Last weekend, the NASCAR XFINITY Series raced at Road America and the Camping World Truck Series raced at Canadian Tire Motorsport Park. When the Monster Energy NASCAR Cup Series schedule gets revamped in 2021, should either of these tracks be added to the schedule?
Zach Gillispie: Canadian Tire should be at the top of the list. In the six times the Truck Series has visited the track, we have seen some amazing races and unbelievable finishes. The fans have been very vocal about adding road courses, and this one would be a perfect fit for Cup. Road America, Laguna Seca and Circuit of the Americas would also be great Cup venues.
Clayton Caldwell: How exciting a racetrack doesn’t play any role into whether or not it’s on the Cup schedule. The business behind the racetracks, like who owns them, etc., is the biggest player. CTMP has a better chance at getting on the Cup schedule because it’s in Canada and NASCAR may want to go international, but I don’t see either one happening. The schedule for 2021 will look similar to what we have today.
Mike Neff: If they’re going to add a road course or three, Road America absolutely should be on the list. Road Atlanta and COTA would be two other great choices.
Amy Henderson: Absolutely, and either one would be good for the sport. I’d like to see four road courses on the schedule, as there’s a lot of preparation that goes into road-course racing, and if teams had more opportunities to use what they build and learn, the racing would only get better — and it’s already great, so that’d be a win-win for all involved.
Noah Gragson’s move on teammate Todd Gilliland in the Truck Series race’s final lap has been talked about since Sunday. Are finishes like this good for NASCAR?
Caldwell: Anything that draws attention to the sport is good. We always talk about the lack of rivalries in NASCAR and scratch our heads as to why. I’m not saying fans have to like Noah Gragson or Todd Gilliland. They can dislike the moves they made, but that still makes it good. We need villains. We need drama. It was awesome.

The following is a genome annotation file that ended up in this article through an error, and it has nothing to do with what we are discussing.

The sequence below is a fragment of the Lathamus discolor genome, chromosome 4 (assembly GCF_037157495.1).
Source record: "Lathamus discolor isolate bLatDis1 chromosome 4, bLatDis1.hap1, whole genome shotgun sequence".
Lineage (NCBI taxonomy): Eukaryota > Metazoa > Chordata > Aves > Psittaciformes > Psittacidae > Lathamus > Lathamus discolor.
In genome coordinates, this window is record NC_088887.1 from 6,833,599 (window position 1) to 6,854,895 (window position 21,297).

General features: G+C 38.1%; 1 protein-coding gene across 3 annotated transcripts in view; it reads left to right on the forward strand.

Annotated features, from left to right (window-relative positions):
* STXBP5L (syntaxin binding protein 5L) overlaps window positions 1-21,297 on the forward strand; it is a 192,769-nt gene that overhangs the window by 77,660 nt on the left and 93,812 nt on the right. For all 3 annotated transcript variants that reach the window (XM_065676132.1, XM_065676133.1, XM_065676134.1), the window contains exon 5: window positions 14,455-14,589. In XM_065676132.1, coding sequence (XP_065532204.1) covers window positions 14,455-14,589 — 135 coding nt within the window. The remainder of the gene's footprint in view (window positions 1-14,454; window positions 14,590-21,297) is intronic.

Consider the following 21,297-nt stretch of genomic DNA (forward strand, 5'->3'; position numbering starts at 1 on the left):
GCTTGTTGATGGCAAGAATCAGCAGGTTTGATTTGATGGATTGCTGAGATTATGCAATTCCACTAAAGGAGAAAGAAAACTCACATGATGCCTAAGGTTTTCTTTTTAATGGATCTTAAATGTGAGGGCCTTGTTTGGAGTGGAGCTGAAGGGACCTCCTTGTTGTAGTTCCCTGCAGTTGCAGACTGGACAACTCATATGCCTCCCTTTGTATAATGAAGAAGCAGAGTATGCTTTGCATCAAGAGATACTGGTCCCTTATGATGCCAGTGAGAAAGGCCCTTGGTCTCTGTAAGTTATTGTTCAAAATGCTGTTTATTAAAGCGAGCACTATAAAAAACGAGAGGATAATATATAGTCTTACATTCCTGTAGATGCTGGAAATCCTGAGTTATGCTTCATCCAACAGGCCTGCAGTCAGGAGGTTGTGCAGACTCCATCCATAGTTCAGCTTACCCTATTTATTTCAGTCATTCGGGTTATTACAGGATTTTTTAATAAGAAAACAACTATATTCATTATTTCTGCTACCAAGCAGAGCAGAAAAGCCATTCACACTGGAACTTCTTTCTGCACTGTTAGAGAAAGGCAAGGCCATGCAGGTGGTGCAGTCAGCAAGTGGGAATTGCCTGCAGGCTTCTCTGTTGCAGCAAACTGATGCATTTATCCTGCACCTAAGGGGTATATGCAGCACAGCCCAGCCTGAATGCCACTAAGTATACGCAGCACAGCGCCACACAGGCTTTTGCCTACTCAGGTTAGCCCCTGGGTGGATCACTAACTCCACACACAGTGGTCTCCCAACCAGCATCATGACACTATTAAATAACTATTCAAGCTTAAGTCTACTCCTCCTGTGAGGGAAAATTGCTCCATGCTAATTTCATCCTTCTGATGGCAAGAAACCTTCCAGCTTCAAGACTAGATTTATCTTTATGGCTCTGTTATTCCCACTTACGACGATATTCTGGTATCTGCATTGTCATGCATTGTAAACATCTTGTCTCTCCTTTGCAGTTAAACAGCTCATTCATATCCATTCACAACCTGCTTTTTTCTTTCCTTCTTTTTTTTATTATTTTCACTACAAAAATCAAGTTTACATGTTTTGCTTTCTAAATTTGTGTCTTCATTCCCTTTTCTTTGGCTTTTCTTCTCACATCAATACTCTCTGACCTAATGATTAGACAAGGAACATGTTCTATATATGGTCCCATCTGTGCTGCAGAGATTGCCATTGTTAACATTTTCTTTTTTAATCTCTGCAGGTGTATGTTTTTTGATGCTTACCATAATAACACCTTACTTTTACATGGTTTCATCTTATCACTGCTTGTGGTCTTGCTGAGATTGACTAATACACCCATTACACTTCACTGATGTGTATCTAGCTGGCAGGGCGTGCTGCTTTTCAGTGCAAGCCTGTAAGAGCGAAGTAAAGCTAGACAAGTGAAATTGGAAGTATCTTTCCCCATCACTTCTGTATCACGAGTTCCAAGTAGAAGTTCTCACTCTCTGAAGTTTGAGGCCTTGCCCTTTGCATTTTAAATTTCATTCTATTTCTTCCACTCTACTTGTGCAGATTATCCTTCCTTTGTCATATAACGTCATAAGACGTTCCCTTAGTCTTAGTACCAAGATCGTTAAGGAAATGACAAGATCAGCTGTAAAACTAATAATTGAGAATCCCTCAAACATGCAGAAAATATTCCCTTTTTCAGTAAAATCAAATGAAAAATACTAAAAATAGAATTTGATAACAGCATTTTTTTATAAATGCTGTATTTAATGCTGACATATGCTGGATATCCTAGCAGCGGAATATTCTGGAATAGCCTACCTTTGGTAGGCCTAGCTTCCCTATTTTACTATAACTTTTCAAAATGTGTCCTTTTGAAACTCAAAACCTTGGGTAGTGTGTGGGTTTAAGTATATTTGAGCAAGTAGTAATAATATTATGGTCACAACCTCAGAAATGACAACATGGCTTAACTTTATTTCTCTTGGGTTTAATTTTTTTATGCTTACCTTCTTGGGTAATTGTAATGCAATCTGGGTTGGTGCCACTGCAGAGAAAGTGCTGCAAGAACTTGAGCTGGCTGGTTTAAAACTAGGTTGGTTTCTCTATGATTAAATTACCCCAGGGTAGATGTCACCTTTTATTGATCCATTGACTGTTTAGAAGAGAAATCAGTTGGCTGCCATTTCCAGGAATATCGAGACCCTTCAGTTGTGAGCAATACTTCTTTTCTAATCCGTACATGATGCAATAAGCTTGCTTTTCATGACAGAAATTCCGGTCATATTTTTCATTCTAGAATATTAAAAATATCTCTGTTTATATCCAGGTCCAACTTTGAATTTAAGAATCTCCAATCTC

Henderson: There is a big difference between what happened in the truck race and intentionally dumping another driver for the win. Gilliland opened the door a crack and Gragson stuck his foot in. Then when Gilliland tried to shut the door, Gragson was having none of it. Maybe someone should have backed out, but it’s not as though Gragson drove up looking to dump Gilliland. The former is good, hard racing, and that’s always good for the sport. What’s not good for anyone is blatant wrecking. Bump-and-run is fine if done right, because the bumper doesn’t wreck if it’s done right. Sometimes mistakes happen, as they did Sunday, the intent wasn’t to wreck Gilliland. Intentional wrecking is never cool, but hard racing always is.
Gillispie: What we saw at the finish is what NASCAR needs. The premise of racing is to win. Some of the most famous finishes in NASCAR racing have involved a wrecking-to-win scenario. Just look the 1976 Daytona 500 or the 1999 Bristol Motor Speedway night race or even the 2009 Talladega Superspeedway spring race. I’m sorry to all the team owners, but if expensive equipment is tore up, so be it. The fans want to see drivers put all their effort into winning.
Neff: The mentality of driving through people for wins is promoted through the inexpensive bumpers of the US Legends cars that are run at the SMI tracks across the country. Easily replaced body parts encourage people to wreck others to advance their position. The proliferation of drivers who don’t work on their own equipment also leads to this mentality. It is a terrible practice that needs to stop. Rubbing is racing, wrecking is weak.
With Darlington Raceway and Indianapolis Motor Speedway being the two final races in the Cup regular season, it’s getting to crunch time for the drivers on the outside looking in of the playoff field right now. Will we see any movement, or are the 16 in now the 16 that’ll be in come Las Vegas Motor Speedway?